In recent years, a growing number of African governments have issued Eurobonds, diversifying away from traditional sources of finance such as concessional debt and foreign direct investment. Taking the lead in October 2007, when it issued a US$750 million Eurobond with an 8.5 percent coupon rate, Ghana earned the distinction of being the first sub-Saharan country — other than South Africa — to issue bonds in 30 years.
This debut sub-Saharan issue, which was four times oversubscribed, sparked a sovereign borrowing spree in the region. Nine other countries — Gabon, the Democratic Republic of the Congo, Ivory Coast, Senegal, Angola, Nigeria, Namibia, Zambia and Tanzania — followed suit. By February, these ten African economies had collectively raised US$8.1 billion from their maiden sovereign-bond issues, with an average maturity of 11.2 years and an average coupon rate of 6.2 percent. These countries’ existing foreign debt, by contrast, carried an average interest rate of 1.6 percent with an average maturity of 28.7 years.
It is no secret that sovereign bonds carry significantly higher borrowing costs than concessional debt does. So why are an increasing number of developing countries resorting to sovereign-bond issues? And why have lenders suddenly found these countries desirable?
With quantitative easing having driven interest rates to record lows, one explanation is that this is just another, more obscure manifestation of investors’ search for yield. Moreover, recent analyses, carried out in conjunction with the establishment of the new Brazil, Russia, India, China and South Africa (BRICS) bank, have demonstrated the woeful inadequacy of official assistance and concessional lending for meeting Africa’s infrastructure needs, let alone for achieving the levels of sustained growth needed to reduce poverty significantly.
Moreover, the conditionality and close monitoring typically associated with the multilateral institutions make them less attractive sources of financing. What politician would not prefer money that gives him more freedom to do what he likes? It will be years before any problems become manifest — and, then, some future politician will have to resolve them.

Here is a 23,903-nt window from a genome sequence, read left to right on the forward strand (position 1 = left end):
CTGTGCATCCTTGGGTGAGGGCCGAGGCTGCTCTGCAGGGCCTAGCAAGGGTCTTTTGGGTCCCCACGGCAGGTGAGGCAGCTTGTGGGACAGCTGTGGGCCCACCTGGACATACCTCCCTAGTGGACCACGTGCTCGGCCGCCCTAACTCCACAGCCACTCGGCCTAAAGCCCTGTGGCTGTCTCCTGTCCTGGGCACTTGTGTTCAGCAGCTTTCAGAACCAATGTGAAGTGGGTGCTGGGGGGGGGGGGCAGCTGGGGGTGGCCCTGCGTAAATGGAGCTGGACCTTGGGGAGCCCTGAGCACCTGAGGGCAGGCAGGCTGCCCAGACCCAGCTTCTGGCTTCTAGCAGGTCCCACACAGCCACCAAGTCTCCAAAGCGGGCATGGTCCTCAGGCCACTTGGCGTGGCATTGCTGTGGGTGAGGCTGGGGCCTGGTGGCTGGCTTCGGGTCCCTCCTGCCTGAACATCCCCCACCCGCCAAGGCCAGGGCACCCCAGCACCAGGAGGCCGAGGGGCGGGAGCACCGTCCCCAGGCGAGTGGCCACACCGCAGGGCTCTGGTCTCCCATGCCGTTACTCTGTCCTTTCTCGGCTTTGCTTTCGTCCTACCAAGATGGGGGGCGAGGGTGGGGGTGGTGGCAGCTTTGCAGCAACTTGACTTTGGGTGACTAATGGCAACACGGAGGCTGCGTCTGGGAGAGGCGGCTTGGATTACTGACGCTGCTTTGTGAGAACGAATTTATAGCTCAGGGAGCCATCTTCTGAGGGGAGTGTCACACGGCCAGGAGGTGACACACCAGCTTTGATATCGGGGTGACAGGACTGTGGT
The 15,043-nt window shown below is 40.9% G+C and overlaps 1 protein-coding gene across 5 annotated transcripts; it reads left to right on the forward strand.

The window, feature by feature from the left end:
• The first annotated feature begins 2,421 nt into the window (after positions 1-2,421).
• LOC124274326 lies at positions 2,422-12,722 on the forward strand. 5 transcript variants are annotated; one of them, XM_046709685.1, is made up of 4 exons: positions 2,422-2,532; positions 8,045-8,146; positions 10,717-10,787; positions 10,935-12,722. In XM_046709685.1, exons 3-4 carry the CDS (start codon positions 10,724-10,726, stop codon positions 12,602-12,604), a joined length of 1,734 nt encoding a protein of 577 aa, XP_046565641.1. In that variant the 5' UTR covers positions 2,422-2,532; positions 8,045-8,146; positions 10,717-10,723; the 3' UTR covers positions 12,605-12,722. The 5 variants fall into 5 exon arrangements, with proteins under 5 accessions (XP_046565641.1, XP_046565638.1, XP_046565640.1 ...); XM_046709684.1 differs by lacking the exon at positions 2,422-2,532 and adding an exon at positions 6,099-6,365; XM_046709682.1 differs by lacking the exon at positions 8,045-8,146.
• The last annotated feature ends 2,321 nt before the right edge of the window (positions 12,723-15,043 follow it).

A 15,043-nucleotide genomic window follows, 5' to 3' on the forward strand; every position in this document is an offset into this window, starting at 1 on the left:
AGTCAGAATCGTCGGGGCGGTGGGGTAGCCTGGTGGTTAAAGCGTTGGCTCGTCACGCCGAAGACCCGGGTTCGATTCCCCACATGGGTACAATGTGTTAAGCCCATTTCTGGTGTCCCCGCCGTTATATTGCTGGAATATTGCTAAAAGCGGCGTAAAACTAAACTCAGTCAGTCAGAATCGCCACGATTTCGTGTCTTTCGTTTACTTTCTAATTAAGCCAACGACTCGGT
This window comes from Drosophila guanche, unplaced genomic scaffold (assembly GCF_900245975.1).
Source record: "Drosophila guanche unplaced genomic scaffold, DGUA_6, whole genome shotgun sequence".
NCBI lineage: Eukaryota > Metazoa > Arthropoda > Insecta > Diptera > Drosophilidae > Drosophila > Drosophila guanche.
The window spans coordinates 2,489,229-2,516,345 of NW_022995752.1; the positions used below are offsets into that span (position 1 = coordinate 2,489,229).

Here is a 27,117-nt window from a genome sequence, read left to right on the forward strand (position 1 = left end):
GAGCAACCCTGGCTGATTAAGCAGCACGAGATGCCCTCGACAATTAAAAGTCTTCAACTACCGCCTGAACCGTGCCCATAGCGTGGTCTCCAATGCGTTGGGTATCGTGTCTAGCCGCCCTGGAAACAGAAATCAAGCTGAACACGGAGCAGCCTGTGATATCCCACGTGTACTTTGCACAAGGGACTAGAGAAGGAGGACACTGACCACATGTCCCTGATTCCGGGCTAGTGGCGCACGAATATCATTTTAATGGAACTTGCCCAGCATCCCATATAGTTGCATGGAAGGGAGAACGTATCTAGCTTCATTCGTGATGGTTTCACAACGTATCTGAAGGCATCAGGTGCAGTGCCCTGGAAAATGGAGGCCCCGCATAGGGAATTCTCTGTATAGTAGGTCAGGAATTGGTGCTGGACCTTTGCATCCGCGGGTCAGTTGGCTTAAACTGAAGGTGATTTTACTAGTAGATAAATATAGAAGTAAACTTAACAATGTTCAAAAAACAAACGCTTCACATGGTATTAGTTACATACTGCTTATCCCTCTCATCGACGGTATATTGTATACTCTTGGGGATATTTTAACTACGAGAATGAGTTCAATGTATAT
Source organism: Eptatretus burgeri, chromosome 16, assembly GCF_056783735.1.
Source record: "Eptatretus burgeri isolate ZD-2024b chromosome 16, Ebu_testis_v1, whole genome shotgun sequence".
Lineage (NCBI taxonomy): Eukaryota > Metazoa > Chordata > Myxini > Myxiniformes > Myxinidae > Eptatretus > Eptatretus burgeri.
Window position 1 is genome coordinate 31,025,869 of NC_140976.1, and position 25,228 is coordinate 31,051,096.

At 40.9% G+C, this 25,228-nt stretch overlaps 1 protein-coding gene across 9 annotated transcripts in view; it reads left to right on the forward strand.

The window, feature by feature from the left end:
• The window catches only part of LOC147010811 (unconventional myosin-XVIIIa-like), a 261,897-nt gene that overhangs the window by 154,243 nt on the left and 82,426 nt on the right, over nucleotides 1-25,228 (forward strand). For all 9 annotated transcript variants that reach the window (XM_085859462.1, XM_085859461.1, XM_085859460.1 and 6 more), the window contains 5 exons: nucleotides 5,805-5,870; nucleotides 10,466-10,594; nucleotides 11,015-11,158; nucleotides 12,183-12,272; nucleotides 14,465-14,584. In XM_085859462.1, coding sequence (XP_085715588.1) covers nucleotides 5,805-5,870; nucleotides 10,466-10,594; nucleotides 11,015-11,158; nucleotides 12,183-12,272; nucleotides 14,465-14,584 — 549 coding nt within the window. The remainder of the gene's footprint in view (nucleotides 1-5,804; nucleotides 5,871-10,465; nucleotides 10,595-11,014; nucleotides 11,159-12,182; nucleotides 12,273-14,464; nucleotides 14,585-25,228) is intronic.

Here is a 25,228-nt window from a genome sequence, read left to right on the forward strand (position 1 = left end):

To the extent that this new lending is based on Africa’s strengthening economic fundamentals, the recent spate of sovereign-bond issues is a welcome sign. But here, as elsewhere, the record of private-sector credit assessments should leave one wary. So, are shortsighted financial markets, working with shortsighted governments, laying the groundwork for the world’s next debt crisis?
The risks will undoubtedly grow if sub-national authorities and private-sector entities gain similar access to the international capital markets, which could result in excessive borrowing. Nigerian commercial banks have already issued international bonds; in Zambia, the power utility, railway operator and road builder are planning to issue as much as US$4.5 billion in international bonds.
Evidence of either irrational exuberance, or market expectations of a bailout is already mounting. How else can one explain Zambia’s ability to lock in a rate that was lower than the yield on a Spanish bond issue, even though Spain’s credit rating is four grades higher? Indeed, except for Namibia, all of these sub-Saharan sovereign-bond issuers have “speculative” credit ratings, putting their issues in the “junk bond” category and signaling significant default risk.